Pay off Loan or Invest Calculator and Decision Making.
Pay off Loan: A lot of students carry student loan debt with monthly payments and total outstanding balances. Repaying student loans, whether they are federal or private loans, is a common goal. However, most borrowers also have other financial objectives they want to achieve.
The article explains in details, how to use the calculator. It also highlights some of the strategies in making decision on your student loan.
How to Use the Calculator
The pay off student loans or invest calculator below can offer some guidance on which to prioritize. That is when it comes to investing or paying off student debt based on your specific financial circumstances.
First, input your details surrounding current student loan balances, the interest rate on those loans, and the remaining repayment term you have.
Next, input your current retirement savings balance, the annual rate of return you expect to generate, and how many years are left for contributing to the account. You may also input additional monthly contributions based on your budget, either allocated toward paying off your student loan debt faster or investing extra money into your retirement savings.
Once these details are input into the calculator, you can see the results of your selected strategy. Your monthly student loan payment changes based on the options you selected, showing savings and the potential interest reduction. It can also show a reduction in years or total repayment according to the selections you make.
Deciding Whether to Pay Off Student Loans or Invest
Always Pay the Minimum
When you are making a decision about adding monthly contributions to student loan debt balances or retirement savings or other investments, it is crucial to know what you can and cannot do.
Always account for the minimum payments you need to make toward your student loans before diverting money elsewhere. This will ensure you are staying on track for repayment, even if you don’t add extra funds toward your debt each month. Taking this small step also allows you to know how much extra you may have on a monthly basis before you decide how to put it to best use.
Build an Emergency Fund
In addition to understanding and meeting your minimum monthly payment requirements, you have to consider your need for an emergency fund.
Building up savings is an essential part of any financial plan. It allows you to cover financial emergencies, like medical bills, car repairs, or other large, unexpected expenses, without having to run to debt.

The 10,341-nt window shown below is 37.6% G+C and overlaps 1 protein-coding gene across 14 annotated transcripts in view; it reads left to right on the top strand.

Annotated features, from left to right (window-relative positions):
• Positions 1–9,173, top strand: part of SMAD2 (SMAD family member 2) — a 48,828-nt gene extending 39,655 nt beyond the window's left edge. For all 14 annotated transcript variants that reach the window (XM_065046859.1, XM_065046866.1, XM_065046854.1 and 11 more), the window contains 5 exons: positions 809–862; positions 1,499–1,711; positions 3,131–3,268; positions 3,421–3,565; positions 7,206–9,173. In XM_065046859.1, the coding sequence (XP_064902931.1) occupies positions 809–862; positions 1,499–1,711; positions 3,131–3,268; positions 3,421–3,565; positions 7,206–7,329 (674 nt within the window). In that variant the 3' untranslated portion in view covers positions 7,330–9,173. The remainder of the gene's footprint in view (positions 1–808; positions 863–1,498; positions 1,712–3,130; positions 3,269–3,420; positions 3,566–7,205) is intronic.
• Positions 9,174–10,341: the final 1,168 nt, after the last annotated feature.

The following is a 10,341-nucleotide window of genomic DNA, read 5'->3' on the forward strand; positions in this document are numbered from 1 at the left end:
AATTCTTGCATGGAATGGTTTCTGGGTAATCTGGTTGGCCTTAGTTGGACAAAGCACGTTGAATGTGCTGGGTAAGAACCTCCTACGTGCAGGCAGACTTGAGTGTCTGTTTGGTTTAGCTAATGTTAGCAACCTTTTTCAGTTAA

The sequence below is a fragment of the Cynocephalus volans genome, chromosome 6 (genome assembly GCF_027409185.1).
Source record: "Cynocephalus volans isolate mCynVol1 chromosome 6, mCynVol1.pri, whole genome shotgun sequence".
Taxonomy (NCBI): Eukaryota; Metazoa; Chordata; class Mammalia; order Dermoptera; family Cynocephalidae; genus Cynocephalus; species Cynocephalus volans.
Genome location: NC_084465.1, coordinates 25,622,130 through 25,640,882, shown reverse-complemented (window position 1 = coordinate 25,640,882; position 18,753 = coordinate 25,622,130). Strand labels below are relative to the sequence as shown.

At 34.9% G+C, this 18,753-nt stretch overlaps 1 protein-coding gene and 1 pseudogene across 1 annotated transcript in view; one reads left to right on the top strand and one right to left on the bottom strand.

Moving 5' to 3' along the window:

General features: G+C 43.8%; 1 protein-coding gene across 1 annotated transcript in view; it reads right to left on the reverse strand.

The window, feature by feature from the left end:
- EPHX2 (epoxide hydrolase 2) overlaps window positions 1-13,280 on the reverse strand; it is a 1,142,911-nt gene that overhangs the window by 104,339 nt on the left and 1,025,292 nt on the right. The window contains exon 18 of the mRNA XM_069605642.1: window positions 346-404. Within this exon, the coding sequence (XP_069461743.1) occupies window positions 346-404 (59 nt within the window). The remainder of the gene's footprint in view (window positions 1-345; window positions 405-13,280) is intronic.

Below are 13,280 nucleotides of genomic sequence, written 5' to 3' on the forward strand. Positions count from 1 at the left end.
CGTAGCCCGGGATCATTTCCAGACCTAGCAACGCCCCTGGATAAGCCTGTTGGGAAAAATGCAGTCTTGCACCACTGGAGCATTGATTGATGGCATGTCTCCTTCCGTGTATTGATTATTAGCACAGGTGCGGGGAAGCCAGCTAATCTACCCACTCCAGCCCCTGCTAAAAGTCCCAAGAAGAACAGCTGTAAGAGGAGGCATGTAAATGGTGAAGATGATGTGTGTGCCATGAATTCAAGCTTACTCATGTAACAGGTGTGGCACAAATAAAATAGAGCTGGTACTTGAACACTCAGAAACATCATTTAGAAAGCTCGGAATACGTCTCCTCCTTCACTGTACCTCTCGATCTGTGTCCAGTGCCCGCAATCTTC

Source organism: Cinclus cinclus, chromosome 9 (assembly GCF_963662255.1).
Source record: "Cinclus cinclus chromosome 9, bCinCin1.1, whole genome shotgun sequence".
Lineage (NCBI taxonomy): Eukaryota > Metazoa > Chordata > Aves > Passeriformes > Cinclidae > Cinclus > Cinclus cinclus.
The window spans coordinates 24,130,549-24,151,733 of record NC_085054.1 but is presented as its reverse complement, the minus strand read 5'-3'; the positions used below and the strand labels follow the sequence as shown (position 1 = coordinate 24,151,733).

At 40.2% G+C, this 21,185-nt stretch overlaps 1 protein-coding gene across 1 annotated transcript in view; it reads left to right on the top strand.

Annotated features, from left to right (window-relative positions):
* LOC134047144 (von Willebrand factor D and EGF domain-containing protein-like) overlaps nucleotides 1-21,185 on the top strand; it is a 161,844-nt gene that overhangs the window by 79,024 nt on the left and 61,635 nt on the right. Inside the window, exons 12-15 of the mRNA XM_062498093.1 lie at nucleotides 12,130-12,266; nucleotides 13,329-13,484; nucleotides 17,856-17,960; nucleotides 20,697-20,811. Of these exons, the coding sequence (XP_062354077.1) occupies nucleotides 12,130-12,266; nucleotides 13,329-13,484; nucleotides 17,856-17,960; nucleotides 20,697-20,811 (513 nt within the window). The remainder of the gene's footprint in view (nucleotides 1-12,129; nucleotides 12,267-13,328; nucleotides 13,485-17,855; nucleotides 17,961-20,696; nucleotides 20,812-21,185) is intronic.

If you feel like you have extra cash flow each month but no emergency savings exists, focus your attention there before moving funds to investments or extra payments on loans.
Early Debt Repayment Versus Investing
Another consideration when thinking about whether to pay down student loan debt versus investing is the type of debt you have.
Borrowers who have federal loans with a relatively low interest rate may be better served by continuing monthly payments as planned and investing in a retirement savings account that generates more of a return.
However, those who have high-interest private student loans may want to consider paying off those balances to reduce the total amount of interest.
The Emotional Element
Having extra money each month can feel like you’ve won the lottery of personal finance, especially when you have debt you want or need to pay off or investments you want to make.
However, you must consider the emotional element of taking either approach before doing so. Some people experience a high level of anxiety when they have outstanding debt, regardless of what the interest rate or minimum monthly payment may be.
Strategies to Know if to Pay Off Student Loans or Invest?
One of the questions many young adults face is whether it’s better to pay off student loan, save, or invest.
So when it comes to determining where to put your hard-earned resources, what should you do? You don’t have to think of it as choosing between one goal and another. With some strategic thinking and careful planning for your financial future, you could do all three;
– Making a Budget. A good first step to any financial conundrum is to fully evaluate the situation. Start by gathering all of your financial documents. Then, list out all of your monthly expenses—fixed expenses, like rent, and variable, like dining out. Now, tally up all sources of income and list out your savings.
– Making Payments on Your Loans. Regardless of what your financial goals are; you probably don’t want to forget about your loans and the payments due on them.
Failing to make payments and allowing your loan to become delinquent or go into default. That can have serious consequences for your finances and credit score.
– Revising Your Loan Repayment Plan. If you are having difficulty making monthly payments on your loan due to temporary financial issues. Then you could consider putting the loan into deferment or forbearance.
– Paying Off High-Interest Debt.
– Building Your Emergency Fund
– Saving for Your Retirement
The Bottom Line
You may not have to choose between the two. Keep in mind that circumstances change, and what is impossible now may be possible in a year or two. Re-evaluate your situation as needed and be prepared to alter your plans as necessary. But keep investing and don’t lose sight of your set goals!